First, everything my son does amazes me and is incredibly adorable but that’s a given.  Second, and most importantly, it’s the little achievements in life that make life so great.  And, embracing change is a huge part of that.  Children are often hard to please when it comes to eating and even though my son eats most other vegetables, I have struggled with corn for quite some time now and had figured he’d like it in time.  But Griffin wasn’t just proud that he likes corn now, it was more about the fact that he had faced a challenge in his eyes and conquered it.  We often look at small things and think they are impossible or too difficult.  To Griffin, the corn seemed impossible and he didn’t want to try it yet.  To him trying it was an accomplishment that he knew I’d be proud of, so he thought to call me and tell me.  Of course, I told him how excited I was for him as he reiterated that he only likes it with the “thingies” on the end.  LOL!  So, off to the store I go to get the “thingies” as I remember to embrace change and face my challenges by EATING MY CORN!

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Wedding Reception

I am starting this blog to help others.  I want to use the lessons I learn from my son and my daily life to inspire others, especially women.  I have had my share of challenges throughout my life and in time will share those experiences, but after having a son for the last 5 years, I believe that we can learn so much from the way that children see the world.  Not all of my posts will be about Griffin and his insights but what I plan to do is use some of his famous and funny quotes to teach an important or fun lesson that we can use as adults on our journey through life.  I hope to inspire others and help them through their lives with my stories.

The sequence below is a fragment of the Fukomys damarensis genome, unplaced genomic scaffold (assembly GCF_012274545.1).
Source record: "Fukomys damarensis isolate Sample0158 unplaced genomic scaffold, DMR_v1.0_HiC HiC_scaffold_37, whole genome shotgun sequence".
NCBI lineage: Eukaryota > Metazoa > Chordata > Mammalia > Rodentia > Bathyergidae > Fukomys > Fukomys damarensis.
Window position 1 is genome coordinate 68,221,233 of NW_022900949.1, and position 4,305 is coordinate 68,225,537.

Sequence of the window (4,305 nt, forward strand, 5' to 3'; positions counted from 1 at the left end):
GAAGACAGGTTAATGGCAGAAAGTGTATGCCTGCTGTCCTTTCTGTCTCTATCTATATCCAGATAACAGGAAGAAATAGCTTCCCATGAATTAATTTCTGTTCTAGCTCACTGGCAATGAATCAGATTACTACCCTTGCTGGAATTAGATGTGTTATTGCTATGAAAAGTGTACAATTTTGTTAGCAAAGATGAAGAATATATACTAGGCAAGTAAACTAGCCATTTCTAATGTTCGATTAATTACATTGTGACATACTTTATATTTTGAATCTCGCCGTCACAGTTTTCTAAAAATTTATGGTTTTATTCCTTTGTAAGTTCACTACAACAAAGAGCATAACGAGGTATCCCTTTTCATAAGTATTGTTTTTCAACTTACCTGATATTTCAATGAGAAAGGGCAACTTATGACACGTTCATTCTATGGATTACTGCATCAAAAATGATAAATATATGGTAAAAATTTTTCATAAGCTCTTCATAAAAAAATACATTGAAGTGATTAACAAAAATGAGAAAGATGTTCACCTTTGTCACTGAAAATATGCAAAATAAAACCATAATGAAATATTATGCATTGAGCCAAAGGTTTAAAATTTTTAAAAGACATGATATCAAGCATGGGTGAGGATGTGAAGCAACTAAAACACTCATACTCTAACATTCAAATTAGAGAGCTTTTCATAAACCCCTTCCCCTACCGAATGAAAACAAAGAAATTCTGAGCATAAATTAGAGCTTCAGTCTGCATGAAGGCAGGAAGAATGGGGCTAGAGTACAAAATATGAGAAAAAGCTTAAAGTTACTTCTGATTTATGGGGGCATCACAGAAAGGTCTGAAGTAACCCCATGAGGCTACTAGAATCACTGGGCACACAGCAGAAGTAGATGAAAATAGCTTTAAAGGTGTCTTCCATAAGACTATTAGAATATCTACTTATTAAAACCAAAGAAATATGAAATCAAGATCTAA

We have a unique family life so I will also be expressing my thoughts and feelings about that.  My husband and I have two homes right now.  We have a home in Vero Beach, FL where he has a successful dental practice, and a home in Gainesville, FL where my son’s father lives.  In an effort to keep our family “intact” after my divorce and then re-marriage to my amazing husband Patrick, we negotiated with my ex-husband to practice rotating custody of our son.  So, one week, I live in Vero Beach with my husband and teach myself how to cook and aspire to become a domestic Goddess.  I plan to share some of that as I go as well.  The next week, I live in our Gainesville house with my son Griffin who attends school in Gainesville.  The week we I am with my son, Patrick comes to Gainesville from Thursday to Sunday and spends the weekend with us in Gainesville.  Why can’t Patrick just move to Gainesville you ask?  Well his practice is housed in a brand new building and it is not the right time for him to leave it, nor will it be in the next few years.  So, in four years, my ex-husband will move to our area and all of us will live in the Vero Beach area.  He is staying in Gainesville until his older son, Cooper graduates high school in 2014.  Sound complicated?  Well, we make it work, and we are happy!  And, my son has 3 parents who adore him and I pray every day that years from now he will understand why we did what we did for him.

Enjoy my journey!!!